To round off my program of exhibitions at Noisy-le-Sec, I have invited Emmanuelle Castellan to show a new group of paintings, all dating from 2012, which set up interplays of perspective within the gallery space and dialogue with her screen-paintings executed directly on the walls and columns at La Galerie.
Emmanuelle Castellan finds her inspiration in a range of readymade images – postcards, magazines, old photographs, illustrations from the Internet – mainly rooted in popular culture. Drawing all or part of her subject from a specific visual – which remains a closely kept secret – she retains only a trace of it on the canvas, in the form of a pared-down abstraction. This is no mere exercise in reduction, however, for the subject resurfaces in a balance between disappearance and excess. In its introduction, erasure and renewal of lines, areas of colour and textures, each picture repeats a single image – but one we shall never identify, so far removed from reality does it remain despite those countless repetitions. Out of this succession of undisclosed retouchings the subject, or rather what is left of it, finally emerges like a spectre.
Behind the softness of its pastel tones and evanescent sfumati, behind the childlike melody of a ballad intended as a ongoing strand for the exhibition, Emmanuelle Castellan’s painting is in fact shot through with ghost stories: through the motifs of playing cards, magic tricks and masks, apparitions literally haunt her work; and when we look into the oeuvre’s seemingly trivial sources, we find recurring death-related images extending from antiquity – Egyptian mummies, recumbent tomb figures, Roman graves – to the horror film: a character from a Dario Argento movie, for example, and a scene from Evil Dead.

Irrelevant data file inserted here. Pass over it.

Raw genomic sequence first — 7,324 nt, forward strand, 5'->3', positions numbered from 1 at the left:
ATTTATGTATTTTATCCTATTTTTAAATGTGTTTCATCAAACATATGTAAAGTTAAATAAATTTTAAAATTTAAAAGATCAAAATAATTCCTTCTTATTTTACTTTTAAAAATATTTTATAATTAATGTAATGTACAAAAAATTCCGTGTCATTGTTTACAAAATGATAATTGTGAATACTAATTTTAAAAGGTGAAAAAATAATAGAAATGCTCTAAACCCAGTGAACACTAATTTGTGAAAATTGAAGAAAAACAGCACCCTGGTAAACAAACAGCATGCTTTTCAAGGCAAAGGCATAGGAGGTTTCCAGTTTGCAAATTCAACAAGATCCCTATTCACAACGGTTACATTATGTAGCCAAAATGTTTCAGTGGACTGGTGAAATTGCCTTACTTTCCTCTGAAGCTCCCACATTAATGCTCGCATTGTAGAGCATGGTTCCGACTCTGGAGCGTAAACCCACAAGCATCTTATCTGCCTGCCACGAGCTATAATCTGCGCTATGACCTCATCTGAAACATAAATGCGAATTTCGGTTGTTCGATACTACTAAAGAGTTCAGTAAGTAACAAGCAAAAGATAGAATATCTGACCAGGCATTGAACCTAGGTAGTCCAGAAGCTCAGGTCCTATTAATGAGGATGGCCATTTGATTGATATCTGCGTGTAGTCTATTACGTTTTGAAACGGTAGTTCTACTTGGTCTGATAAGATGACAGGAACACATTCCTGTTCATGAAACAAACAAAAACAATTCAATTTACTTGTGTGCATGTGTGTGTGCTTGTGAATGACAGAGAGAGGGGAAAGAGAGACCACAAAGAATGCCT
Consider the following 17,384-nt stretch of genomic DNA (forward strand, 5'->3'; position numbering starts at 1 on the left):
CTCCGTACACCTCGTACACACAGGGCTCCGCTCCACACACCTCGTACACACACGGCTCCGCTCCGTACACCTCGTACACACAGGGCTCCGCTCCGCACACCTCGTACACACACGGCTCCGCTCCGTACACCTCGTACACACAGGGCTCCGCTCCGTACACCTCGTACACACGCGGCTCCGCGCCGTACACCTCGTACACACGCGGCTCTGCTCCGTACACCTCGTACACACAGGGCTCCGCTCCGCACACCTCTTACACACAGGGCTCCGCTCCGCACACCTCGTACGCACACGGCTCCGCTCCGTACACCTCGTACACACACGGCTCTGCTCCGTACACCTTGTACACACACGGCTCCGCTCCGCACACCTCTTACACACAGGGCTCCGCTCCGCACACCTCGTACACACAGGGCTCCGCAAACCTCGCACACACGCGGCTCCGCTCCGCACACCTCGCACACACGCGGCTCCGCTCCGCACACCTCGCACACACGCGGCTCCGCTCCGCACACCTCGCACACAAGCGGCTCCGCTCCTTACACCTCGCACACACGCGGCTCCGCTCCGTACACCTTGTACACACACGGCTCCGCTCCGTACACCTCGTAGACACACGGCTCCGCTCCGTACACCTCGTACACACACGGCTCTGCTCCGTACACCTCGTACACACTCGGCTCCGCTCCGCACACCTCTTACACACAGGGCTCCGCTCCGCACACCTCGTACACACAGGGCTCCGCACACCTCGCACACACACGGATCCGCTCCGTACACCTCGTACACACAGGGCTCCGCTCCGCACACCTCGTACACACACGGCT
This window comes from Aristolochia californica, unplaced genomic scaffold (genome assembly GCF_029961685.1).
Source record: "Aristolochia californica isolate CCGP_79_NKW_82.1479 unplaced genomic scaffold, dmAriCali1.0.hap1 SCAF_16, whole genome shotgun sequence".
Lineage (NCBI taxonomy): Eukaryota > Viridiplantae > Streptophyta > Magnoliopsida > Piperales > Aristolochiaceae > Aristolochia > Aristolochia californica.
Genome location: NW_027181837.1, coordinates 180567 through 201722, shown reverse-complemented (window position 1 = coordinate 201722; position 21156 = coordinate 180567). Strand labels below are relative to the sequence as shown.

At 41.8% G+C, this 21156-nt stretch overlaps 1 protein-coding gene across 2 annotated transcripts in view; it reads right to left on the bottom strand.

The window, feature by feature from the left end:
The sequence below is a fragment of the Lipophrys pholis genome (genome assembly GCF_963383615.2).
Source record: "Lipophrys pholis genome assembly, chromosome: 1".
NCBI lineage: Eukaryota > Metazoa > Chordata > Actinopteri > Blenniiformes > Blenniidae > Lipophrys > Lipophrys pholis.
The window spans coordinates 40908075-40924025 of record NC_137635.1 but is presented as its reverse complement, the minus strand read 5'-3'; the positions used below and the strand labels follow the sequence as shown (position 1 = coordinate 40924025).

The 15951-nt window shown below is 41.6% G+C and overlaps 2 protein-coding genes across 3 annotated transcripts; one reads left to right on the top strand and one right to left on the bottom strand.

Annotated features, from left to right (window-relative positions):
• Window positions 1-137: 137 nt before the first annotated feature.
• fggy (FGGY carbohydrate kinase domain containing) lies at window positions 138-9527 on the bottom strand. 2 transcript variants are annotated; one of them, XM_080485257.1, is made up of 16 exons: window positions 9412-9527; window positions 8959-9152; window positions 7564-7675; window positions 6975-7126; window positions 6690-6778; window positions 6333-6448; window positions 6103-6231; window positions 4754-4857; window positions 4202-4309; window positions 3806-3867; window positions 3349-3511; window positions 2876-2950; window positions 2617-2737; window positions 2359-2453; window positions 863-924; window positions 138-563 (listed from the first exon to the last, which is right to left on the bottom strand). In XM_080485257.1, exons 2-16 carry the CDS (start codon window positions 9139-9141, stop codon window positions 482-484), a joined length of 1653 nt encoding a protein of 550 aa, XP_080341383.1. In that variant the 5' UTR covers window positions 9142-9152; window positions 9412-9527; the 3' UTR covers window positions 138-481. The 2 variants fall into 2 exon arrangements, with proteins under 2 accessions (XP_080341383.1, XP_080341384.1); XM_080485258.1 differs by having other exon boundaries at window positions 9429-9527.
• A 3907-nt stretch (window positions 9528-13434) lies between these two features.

Then there are the actual painted surfaces, some of them bearing threatening traces of wild animals – griffes (claws), with its backdrop of an archaeology dig – or of birds tearing the canvas in as I was going along. Others, perforated or scored with inscriptions, seem to suggest animistic or shamanistic rituals in which the worlds of the living and the dead converge. One instance is figure anthracite (anthracite figure ), a portrait of a woman whose hair merges with animal fur, while to the right are signs resembling primitive letters etched into wood. Even more disturbing is communauté perdue (lost community), a ghostly portrait of North American Indians, with holes punched in the canvas and a ribbon hanging down to the floor like a link to the subterranean world. In addition to its anthropological concern with antiquity, ancient rites and “primitive” civilisations, Emmanuelle Castellan’s work unambiguously sets forth its own ways of unearthing buried history.
My thanks to Martine Michard, who introduced me to the work of Emmanuelle Castellan.
And to the La Galerie team for their work on the programme during this transitional period.
And welcome to Émilie Renard, the new La Galerie director!
Translated by John Tittensor
around the exhibition
from 6 p.m to 9 p.m
“Before the night, an artistic walk”.
Meeting with Lamarche & Ovize, artists in residence, in their studio.
As part of Nuit Blanche 2012.
Performance danced by Dominique Brun, choreographer.
In parternship with Théâtre des Bergeries in Noisy-le-Sec.
from 5 p.m to 6 p.m
“Visit with two voices” with Emmanuelle Castellan and J. Emil Sennewald, art critic.
from 2 p.m to 7 p.m
Parcours Est #11, Paris east exhibition trail on a free shuttle
“More or less witch 3/3” (Maison Populaire, Montreuil), Rachel Labastie and Nicolas Delprat (Les Salaisons, Romainville),
“Visit with two voices” with Emmanuelle Castellan and Jens Emil Sennewald,La Galerie (Noisy-le-Sec).